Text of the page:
Clinical summary guide

Androgen deficiency

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The GP’s role

GPs are generally the first point of contact for men with symptoms of androgen deficiency.

GPs are relied upon for clinical and laboratory examinations, appropriate referral, and ongoing patient management.

Patient referral to an endocrinologist, urologist or sexual health specialist is required for PBS-subsidised testosterone prescriptions.


Androgen deficiency is a syndrome caused by poor testicular function (hypogonadism), resulting from either primary (testicular) or secondary (hypothalamic-pituitary) disease, and is characterised by a low testosterone level accompanied by signs and symptoms.

It is estimated that approximately 5 in 1000 men have androgen deficiency warranting treatment with testosterone.

A low testosterone level alone does not constitute androgen deficiency, and neither does the observed age-related decline in testosterone (of approximately 1% annually).

Androgen deficiency may have subtle effects on health and wellbeing, which can make diagnosis challenging. Untreated androgen deficiency has detrimental effects on body composition and bone health.



Clinical examination and assessment

Laboratory examinations and assessment

*Accurate serum testosterone measurements require mass spectrometry. Values from immunoassays are less accurate, and there is significant variability between laboratories and methods, and in reference intervals.

At least two measurements of serum testosterone, LH and FSH (from fasting, morning samples collected on separate days) are required for diagnosis of androgen deficiency.

PBS criteria require androgen deficiency to be confirmed by serum testosterone below 6 nmol/l, or 6-15 nmol/l with LH 1.5 times higher than reference range (or above 14 IU/l).


Testosterone replacement therapy (TRT)

TRT is aimed at relief of symptoms and signs of androgen deficiency, using convenient and effective (intramuscular or transdermal) testosterone preparations.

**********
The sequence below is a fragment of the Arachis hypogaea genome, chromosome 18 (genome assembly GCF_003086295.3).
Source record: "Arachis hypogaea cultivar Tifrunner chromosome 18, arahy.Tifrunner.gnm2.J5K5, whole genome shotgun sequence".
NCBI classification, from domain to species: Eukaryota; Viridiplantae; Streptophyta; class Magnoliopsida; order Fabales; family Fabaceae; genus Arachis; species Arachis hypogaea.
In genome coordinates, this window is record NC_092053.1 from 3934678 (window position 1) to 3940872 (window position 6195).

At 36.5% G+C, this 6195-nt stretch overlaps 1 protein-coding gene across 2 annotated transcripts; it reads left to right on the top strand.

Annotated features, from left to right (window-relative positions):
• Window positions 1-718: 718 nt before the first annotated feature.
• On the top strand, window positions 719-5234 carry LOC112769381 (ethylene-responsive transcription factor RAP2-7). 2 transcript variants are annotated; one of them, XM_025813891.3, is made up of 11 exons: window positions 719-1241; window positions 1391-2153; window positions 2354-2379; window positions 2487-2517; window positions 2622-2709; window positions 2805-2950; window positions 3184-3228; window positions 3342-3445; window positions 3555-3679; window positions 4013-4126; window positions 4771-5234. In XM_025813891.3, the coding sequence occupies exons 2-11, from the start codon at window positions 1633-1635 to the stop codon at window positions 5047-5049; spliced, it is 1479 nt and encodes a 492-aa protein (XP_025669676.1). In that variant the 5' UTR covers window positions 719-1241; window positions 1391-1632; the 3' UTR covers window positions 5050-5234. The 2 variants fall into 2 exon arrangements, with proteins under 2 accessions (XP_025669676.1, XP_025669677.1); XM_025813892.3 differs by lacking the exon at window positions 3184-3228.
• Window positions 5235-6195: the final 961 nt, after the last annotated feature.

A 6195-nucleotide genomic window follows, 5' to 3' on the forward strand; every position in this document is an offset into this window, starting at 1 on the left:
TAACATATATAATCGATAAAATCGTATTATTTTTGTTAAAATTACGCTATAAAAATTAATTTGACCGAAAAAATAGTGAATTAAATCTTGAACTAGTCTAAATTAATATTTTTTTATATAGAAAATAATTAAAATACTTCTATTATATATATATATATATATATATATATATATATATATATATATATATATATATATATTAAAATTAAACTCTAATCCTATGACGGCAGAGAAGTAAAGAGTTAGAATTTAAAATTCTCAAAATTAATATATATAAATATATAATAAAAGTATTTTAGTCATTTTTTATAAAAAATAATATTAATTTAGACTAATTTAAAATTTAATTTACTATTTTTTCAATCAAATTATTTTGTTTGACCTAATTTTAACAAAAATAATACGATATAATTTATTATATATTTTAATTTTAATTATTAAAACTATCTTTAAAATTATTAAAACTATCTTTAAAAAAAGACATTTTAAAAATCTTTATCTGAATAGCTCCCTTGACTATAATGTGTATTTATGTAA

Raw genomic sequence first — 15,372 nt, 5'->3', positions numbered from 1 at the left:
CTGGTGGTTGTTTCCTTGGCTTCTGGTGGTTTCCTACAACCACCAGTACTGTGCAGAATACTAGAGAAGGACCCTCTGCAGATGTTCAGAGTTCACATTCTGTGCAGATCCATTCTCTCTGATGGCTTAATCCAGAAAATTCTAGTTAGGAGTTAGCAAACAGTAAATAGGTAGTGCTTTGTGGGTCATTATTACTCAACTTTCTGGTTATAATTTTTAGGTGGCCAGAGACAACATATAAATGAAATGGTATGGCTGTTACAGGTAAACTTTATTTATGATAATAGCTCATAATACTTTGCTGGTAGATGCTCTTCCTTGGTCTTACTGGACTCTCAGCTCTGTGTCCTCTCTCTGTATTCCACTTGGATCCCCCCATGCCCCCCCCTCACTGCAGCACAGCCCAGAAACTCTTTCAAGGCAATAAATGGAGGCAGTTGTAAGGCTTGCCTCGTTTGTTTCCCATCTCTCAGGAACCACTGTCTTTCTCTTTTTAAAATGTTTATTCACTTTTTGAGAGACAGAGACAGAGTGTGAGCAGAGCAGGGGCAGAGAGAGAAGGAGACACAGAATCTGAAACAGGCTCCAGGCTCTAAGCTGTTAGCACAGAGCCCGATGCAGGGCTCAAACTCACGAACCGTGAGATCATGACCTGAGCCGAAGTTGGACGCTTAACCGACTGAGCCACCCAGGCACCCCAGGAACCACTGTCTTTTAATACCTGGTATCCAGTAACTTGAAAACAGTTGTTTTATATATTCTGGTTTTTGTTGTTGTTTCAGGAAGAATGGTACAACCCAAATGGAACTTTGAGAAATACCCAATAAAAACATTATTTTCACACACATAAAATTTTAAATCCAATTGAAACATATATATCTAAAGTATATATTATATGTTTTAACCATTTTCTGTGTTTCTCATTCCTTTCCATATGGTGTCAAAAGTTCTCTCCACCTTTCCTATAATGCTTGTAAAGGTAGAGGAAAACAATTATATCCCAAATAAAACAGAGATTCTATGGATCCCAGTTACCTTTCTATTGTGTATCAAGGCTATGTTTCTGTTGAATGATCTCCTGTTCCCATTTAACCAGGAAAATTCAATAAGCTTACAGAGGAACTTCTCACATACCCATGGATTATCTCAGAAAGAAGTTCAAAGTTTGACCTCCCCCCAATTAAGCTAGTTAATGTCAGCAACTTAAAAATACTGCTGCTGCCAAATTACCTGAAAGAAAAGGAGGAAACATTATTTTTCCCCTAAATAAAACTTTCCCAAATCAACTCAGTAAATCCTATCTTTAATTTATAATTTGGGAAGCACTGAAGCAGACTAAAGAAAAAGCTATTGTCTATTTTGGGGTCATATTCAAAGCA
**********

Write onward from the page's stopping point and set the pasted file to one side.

T formulationUsual (starting) dosageDosage range
Injections (IM)
Testosterone undecanoate1000mg twice at 6-week interval, followed by 12-weekly1000mg at 8-16-week interval
Combined testosterone propionate
Testosterone phenylpropionate
Testosterone isocaproate
Testosterone decanoate*
Testosterone enantate*
250mg every 3 weeks250mg at 10-21-day intervals
Transdermal gel
Testosterone50mg daily25-100mg daily
Transdermal cream
Testosterone#100mg daily applied to upper body
25mg daily applied to scrotum
Up to 200mg daily (to torso)
Up to 50mg daily (to scrotum)
Transdermal patch
Testosterone5mg applied nightly2.5-5mg nightly
Oral undecanoate
Testosterone undecanoate*80mg 2-3 times daily80-240mg daily
*Not available on the Australian Pharmaceutical Benefits Scheme (PBS) #Only subsidised for application to scrotum

Exogenous testosterone suppresses spermatogenesis in eugonadal men and should NOT be commenced in men desiring fertility. Men with secondary hypogonadism who wish to preserve fertility should be managed using gonadotrophin therapy.

Athletes may require a Therapeutic Use Exemption prior to commencement of TRT.

Monitoring TRT

Alleviation of a patient’s leading symptom is the best clinical measure of effective management.

Blood sampling for serum testosterone, LH and FSH measurement should be timed to allow estimation of steady-state testosterone levels, which is feasible by sampling during the trough (immediately before next dose) for men using injectable and transdermal preparations.

Timing of sampling for accurate measurement in men taking oral testosterone is more difficult.


PBS-subsidised prescription of TRT requires treatment by, or in consultation with, a specialist endocrinologist, urologist or registered member of the Australian Chapter of Sexual Health Medicine.

Management of paediatric patients must be overseen by a specialist paediatric endocrinologist or general paediatrician.

Long-term management of androgen deficiency is best planned in consultation with a specialist endocrinologist.

Refer to a fertility specialist as needed.

Refer males aged > 14.5 years with delayed puberty to a paediatric endocrinologist.

Clinical review

Dr Ie-Wen Sim, University of Melbourne
Androgen deficiency

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